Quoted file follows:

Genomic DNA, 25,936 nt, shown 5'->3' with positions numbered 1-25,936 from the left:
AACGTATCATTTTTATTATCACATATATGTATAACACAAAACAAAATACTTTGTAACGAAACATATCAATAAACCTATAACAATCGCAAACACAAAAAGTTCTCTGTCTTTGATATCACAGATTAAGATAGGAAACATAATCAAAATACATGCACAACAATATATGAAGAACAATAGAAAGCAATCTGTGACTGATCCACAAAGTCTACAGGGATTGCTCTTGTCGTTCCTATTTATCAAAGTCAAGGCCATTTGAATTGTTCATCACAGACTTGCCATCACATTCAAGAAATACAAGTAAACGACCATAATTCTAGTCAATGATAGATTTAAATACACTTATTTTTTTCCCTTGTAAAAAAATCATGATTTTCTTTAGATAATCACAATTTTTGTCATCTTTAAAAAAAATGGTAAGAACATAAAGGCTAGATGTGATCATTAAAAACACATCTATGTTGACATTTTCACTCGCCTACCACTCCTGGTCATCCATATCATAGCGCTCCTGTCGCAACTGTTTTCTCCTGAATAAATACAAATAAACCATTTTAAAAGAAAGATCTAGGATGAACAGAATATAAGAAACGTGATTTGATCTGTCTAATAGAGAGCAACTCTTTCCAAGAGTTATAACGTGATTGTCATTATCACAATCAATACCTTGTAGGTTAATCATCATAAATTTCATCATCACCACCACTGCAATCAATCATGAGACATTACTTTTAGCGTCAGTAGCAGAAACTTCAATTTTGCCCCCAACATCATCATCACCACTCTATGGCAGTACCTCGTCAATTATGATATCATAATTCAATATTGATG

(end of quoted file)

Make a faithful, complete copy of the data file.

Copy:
Genomic DNA, 25,936 nt, shown 5'->3' with positions numbered 1-25,936 from the left:
AACGTATCATTTTTATTATCACATATATGTATAACACAAAACAAAATACTTTGTAACGAAACATATCAATAAACCTATAACAATCGCAAACACAAAAAGTTCTCTGTCTTTGATATCACAGATTAAGATAGGAAACATAATCAAAATACATGCACAACAATATATGAAGAACAATAGAAAGCAATCTGTGACTGATCCACAAAGTCTACAGGGATTGCTCTTGTCGTTCCTATTTATCAAAGTCAAGGCCATTTGAATTGTTCATCACAGACTTGCCATCACATTCAAGAAATACAAGTAAACGACCATAATTCTAGTCAATGATAGATTTAAATACACTTATTTTTTTCCCTTGTAAAAAAATCATGATTTTCTTTAGATAATCACAATTTTTGTCATCTTTAAAAAAAATGGTAAGAACATAAAGGCTAGATGTGATCATTAAAAACACATCTATGTTGACATTTTCACTCGCCTACCACTCCTGGTCATCCATATCATAGCGCTCCTGTCGCAACTGTTTTCTCCTGAATAAATACAAATAAACCATTTTAAAAGAAAGATCTAGGATGAACAGAATATAAGAAACGTGATTTGATCTGTCTAATAGAGAGCAACTCTTTCCAAGAGTTATAACGTGATTGTCATTATCACAATCAATACCTTGTAGGTTAATCATCATAAATTTCATCATCACCACCACTGCAATCAATCATGAGACATTACTTTTAGCGTCAGTAGCAGAAACTTCAATTTTGCCCCCAACATCATCATCACCACTCTATGGCAGTACCTCGTCAATTATGATATCATAATTCAATATTGATG